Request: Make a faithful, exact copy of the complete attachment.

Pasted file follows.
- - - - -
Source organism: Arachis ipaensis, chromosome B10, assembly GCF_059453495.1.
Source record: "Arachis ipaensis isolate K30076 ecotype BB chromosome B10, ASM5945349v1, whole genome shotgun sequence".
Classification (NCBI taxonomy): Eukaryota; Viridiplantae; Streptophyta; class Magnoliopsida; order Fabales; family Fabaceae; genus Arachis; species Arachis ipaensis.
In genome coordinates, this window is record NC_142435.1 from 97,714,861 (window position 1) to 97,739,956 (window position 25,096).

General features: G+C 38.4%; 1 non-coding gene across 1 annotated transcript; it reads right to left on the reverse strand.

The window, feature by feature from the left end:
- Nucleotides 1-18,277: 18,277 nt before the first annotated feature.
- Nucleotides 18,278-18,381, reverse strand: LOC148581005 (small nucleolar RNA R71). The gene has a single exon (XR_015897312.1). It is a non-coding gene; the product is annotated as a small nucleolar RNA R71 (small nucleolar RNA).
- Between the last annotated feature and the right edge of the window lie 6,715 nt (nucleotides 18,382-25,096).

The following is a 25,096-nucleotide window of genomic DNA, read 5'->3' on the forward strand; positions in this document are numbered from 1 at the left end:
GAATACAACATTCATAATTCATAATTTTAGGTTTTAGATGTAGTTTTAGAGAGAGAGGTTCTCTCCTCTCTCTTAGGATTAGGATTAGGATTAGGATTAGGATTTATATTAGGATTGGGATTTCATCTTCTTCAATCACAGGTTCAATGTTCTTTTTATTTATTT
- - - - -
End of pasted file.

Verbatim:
Source organism: Arachis ipaensis, chromosome B10, assembly GCF_059453495.1.
Source record: "Arachis ipaensis isolate K30076 ecotype BB chromosome B10, ASM5945349v1, whole genome shotgun sequence".
Classification (NCBI taxonomy): Eukaryota; Viridiplantae; Streptophyta; class Magnoliopsida; order Fabales; family Fabaceae; genus Arachis; species Arachis ipaensis.
In genome coordinates, this window is record NC_142435.1 from 97,714,861 (window position 1) to 97,739,956 (window position 25,096).

General features: G+C 38.4%; 1 non-coding gene across 1 annotated transcript; it reads right to left on the reverse strand.

The window, feature by feature from the left end:
- Nucleotides 1-18,277: 18,277 nt before the first annotated feature.
- Nucleotides 18,278-18,381, reverse strand: LOC148581005 (small nucleolar RNA R71). The gene has a single exon (XR_015897312.1). It is a non-coding gene; the product is annotated as a small nucleolar RNA R71 (small nucleolar RNA).
- Between the last annotated feature and the right edge of the window lie 6,715 nt (nucleotides 18,382-25,096).

The following is a 25,096-nucleotide window of genomic DNA, read 5'->3' on the forward strand; positions in this document are numbered from 1 at the left end:
GAATACAACATTCATAATTCATAATTTTAGGTTTTAGATGTAGTTTTAGAGAGAGAGGTTCTCTCCTCTCTCTTAGGATTAGGATTAGGATTAGGATTAGGATTTATATTAGGATTGGGATTTCATCTTCTTCAATCACAGGTTCAATGTTCTTTTTATTTATTT